496Scopus© Citations 48
  • Publication
    Interpersonal relationships and emotional distress in adolescence
    The aim of this study was to examine positive and negative qualities in adolescents' interpersonal relationships and their relative importance in predicting emotional distress. Participants were 260 students from three schools in the Dublin area (119 girls; 141 boys), aged 12-18 years (M = 15.32, SD = 1.91). Students completed questionnaires assessing qualities in important interpersonal relationships in their lives and emotional distress. Girls reported more positive qualities in their relationships with mothers and best friends than boys. Younger students reported more positive qualities in their relationships with parents than older students. Stepwise multiple regression analysis revealed high levels of satisfaction in interpersonal relationships were predictive of low levels of emotional distress whereas high levels of criticism and exclusion were predictive of high levels of distress. High levels of support and disclosure were also linked to emotional distress. These findings and their implications are discussed in detail.
      3659Scopus© Citations 62
  • Publication
    Do peers matter? A review of peer and/or friends' influence on physical activity among American adolescents
    This systematic review investigated the relationship between peer and/or friend variables and physical activity among adolescents by synthesising cross-sectional, longitudinal, and experimental research conducted in the US. Seven electronic databases were searched to identify related articles published within the last 10 years and the articles reviewed included adolescents between 10 and 18 years. Studies reporting a measure of physical activity for adolescents and at least one potential peer and/or friend variable were included. Research demonstrated that peers and friends have an important role to play in the physical activity behaviour of adolescents. Six processes were identified through which peers and/or friends may have an influence on physical activity including: peer and/or friend support, presence of peers and friends, peer norms, friendship quality and acceptance, peer crowds, and peer victimization. The theoretical significance of these results is assessed and the development of peer-related physical activity programs for adolescents is discussed.
      4749Scopus© Citations 198
  • Publication
    Alcohol and youth mental health- The evidence base
    The My World Survey- Second Level (MWS-SL) assessed alcohol-related behaviours in 6,085 adolescents. Findings demonstrated a significant shift in the frequency, binge drinking and volume of alcohol consumed across the school year. Alcohol use in the Senior Cycle was a particular concern, with 35% outside the low risk category for alcohol behaviour. The MWS-SL found a strong relationship between alcohol use and mental health distress. Risky alcohol behaviour was associated with family conflict and other negative behaviours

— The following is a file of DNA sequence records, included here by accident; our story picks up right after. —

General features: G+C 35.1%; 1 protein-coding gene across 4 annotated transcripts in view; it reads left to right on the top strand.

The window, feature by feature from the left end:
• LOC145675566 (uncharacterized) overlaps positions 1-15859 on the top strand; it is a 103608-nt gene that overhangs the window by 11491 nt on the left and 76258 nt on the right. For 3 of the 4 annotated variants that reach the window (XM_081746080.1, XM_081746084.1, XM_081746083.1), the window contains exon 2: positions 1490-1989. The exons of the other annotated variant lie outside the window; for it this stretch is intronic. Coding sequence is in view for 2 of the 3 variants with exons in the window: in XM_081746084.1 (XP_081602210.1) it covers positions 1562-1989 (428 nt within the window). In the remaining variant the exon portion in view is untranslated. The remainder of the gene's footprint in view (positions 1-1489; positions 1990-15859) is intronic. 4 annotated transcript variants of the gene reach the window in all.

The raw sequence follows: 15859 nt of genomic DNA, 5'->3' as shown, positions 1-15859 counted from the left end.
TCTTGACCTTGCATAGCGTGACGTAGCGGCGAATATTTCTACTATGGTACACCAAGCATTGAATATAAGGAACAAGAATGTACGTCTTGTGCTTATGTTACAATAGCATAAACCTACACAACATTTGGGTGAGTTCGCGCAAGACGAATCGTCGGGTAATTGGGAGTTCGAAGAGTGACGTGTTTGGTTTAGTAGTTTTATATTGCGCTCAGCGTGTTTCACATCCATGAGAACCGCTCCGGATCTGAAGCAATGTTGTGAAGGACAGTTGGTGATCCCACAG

• Publication
    Developing mental health mobile apps: Exploring adolescents' perspectives
    (Sage Publications, 2016-06-01) ; ;
    Mobile applications or 'apps' have significant potential for use in mental health interventions with adolescents. However, there is a lack of research exploring end users' needs from such technologies. The aim of this study was to explore adolescents' needs and concerns in relation to mental health mobile apps. Five focus groups were conducted with young people aged 15-16 years (N = 34, 60% male). Participants were asked about their views in relation to the use of mental health mobile technologies and were asked to give their responses to a mental health app prototype. Participants identified (1) safety, (2) engagement, (3) functionality, (4) social interaction, (5) awareness, (6) accessibility, (7) gender and (8) young people in control as important factors. Understanding end users' needs and concerns in relation to this topic will inform the future development of youth-oriented mental health apps that are acceptable to young people.
      2485Scopus© Citations 114
  • Publication
    Investigating the psychometric properties of the revised child anxiety and depression scale (RCADS) in a non-clinical sample of Irish adolescents
    Background: The psychometric properties of the Revised Child Anxiety and Depression Scale (RCADS) have been established cross-culturally, yet psychometric evidence is lacking for an English-speaking European population. Aim: This research sought to further cross-validate the measure in a non-clinical Irish adolescent sample, and to test for gender and age-based differential item functioning in depression and anxiety. Method: Participants were Irish second-level school students (N = 345; 164 male; 12–18 years, M =14.97, SD = 1.44). Confirmatory factor analysis for categorical data (confirmatory item factor analysis) and multiple-indicator multiple-cause (MIMIC) modelling to identify items displaying possible metric invariance were conducted. Results: A six-factor model fit the data well in both gender samples and both school cycles, as a proxy for age samples. Gender-based metric invariance for 5 of 47 items and age-based metric invariance for three items were identified. However, the magnitudes were small. Internal consistency and validity were also established. Conclusions: While, a number of items demonstrated minor metric invariance, there was no evidence that they influenced overall scores meaningfully. The RCADS can reasonably be used without adjustment in male and female, younger and older, adolescent samples. Findings have implications for the use of the RCADS in an English-speaking European population.
    Scopus© Citations 27  1164